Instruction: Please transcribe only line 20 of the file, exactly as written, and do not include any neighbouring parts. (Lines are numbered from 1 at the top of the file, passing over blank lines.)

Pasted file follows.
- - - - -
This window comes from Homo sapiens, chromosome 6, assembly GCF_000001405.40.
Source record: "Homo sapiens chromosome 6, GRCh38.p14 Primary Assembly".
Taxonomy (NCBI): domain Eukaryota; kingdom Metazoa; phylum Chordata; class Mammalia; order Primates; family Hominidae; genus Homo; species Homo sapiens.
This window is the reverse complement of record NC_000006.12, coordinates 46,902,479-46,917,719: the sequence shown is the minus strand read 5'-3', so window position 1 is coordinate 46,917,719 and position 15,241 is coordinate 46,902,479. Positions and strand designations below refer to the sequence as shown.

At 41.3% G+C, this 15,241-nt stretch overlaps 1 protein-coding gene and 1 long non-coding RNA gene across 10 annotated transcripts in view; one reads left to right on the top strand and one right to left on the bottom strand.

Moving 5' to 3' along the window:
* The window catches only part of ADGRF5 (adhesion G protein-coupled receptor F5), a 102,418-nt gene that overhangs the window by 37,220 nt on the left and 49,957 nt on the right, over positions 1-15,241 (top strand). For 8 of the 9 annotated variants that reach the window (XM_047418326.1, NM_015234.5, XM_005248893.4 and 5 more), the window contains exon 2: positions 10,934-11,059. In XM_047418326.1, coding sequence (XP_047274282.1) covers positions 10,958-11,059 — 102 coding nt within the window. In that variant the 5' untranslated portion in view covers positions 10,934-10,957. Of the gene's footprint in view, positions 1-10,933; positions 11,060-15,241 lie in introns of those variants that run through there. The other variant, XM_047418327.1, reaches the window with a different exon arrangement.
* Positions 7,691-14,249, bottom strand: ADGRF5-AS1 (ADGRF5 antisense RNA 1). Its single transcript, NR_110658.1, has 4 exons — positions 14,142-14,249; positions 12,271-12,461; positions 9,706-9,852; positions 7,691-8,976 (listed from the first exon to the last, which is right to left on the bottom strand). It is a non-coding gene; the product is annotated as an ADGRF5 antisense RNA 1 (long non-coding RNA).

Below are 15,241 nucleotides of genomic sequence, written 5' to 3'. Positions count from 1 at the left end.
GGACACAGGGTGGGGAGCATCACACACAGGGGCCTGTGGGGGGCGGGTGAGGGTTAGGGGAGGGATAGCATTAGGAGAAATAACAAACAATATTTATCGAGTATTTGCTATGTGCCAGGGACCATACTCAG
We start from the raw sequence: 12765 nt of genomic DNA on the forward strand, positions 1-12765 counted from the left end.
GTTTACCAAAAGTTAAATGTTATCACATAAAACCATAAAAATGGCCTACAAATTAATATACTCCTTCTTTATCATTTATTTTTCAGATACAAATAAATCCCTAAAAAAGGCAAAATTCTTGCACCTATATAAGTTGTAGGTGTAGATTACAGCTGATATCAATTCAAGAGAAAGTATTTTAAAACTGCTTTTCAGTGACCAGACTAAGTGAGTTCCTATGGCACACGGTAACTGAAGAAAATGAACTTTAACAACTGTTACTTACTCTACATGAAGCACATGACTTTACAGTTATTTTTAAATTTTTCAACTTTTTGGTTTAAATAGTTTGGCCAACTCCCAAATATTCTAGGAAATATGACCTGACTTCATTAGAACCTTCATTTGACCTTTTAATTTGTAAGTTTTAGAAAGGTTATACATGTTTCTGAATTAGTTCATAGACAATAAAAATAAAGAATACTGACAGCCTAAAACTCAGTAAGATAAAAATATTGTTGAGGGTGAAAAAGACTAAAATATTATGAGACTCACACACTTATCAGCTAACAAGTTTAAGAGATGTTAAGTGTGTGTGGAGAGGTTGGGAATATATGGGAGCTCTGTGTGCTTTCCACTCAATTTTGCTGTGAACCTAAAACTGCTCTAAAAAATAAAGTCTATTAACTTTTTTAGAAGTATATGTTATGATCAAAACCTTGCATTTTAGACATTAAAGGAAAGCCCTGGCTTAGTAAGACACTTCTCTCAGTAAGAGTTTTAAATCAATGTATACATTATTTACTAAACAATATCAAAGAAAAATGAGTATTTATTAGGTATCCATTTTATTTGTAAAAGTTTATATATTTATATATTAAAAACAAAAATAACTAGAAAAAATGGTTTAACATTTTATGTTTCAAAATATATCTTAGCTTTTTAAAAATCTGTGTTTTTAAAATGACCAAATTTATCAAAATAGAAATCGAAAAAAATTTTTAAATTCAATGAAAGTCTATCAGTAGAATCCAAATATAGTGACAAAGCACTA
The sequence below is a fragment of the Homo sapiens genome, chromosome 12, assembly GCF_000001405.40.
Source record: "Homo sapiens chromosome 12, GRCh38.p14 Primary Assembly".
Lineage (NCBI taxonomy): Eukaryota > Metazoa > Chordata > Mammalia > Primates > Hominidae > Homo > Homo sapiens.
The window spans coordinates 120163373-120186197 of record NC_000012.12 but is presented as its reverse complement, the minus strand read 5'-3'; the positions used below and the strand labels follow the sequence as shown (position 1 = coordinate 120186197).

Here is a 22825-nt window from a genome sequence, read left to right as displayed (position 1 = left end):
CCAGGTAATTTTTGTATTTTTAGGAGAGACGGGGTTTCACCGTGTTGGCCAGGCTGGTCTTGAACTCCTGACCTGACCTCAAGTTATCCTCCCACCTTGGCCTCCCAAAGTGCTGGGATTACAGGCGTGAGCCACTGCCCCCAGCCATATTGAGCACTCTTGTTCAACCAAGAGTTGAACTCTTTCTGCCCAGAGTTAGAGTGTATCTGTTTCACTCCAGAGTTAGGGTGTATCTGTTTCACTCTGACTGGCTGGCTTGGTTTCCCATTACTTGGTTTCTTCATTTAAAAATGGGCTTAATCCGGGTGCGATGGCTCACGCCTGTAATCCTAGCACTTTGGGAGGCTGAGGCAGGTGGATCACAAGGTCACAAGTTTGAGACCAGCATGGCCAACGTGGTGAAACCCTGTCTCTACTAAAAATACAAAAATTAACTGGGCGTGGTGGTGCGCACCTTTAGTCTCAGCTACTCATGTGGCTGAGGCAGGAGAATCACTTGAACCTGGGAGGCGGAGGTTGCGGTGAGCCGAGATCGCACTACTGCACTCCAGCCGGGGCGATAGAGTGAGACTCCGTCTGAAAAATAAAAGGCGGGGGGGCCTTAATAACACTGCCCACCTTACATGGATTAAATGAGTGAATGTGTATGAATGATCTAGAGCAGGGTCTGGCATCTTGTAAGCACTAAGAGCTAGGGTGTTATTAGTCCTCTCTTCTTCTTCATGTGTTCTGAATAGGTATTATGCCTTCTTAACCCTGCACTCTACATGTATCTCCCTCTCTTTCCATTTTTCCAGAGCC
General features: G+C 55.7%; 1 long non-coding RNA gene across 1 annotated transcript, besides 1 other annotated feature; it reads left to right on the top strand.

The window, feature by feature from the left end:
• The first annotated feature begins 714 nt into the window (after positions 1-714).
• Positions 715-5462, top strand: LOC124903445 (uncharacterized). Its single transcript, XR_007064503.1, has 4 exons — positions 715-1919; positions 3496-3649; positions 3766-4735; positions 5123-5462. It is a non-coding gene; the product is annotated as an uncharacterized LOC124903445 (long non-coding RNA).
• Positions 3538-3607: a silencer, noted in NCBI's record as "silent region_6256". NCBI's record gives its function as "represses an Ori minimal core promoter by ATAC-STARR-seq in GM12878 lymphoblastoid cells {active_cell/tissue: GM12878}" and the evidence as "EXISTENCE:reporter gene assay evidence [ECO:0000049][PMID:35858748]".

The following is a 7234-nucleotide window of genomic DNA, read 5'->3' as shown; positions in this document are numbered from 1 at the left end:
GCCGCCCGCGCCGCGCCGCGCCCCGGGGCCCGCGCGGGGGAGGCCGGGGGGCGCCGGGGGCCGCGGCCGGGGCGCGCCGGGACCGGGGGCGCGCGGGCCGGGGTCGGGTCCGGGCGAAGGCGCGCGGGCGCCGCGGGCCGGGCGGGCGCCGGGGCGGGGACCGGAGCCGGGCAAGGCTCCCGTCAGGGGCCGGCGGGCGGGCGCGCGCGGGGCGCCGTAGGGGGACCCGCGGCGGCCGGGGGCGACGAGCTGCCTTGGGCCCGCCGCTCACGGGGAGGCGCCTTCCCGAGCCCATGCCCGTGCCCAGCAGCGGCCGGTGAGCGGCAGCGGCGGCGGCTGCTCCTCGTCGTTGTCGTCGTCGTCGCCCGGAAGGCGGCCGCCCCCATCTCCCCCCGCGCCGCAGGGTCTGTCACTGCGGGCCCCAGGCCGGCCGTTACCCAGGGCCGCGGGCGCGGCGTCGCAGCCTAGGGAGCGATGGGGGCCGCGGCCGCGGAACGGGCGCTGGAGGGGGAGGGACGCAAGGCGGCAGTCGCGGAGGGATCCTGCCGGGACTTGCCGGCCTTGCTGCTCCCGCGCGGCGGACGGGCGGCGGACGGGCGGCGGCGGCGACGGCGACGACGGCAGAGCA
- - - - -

The window, feature by feature from the left end: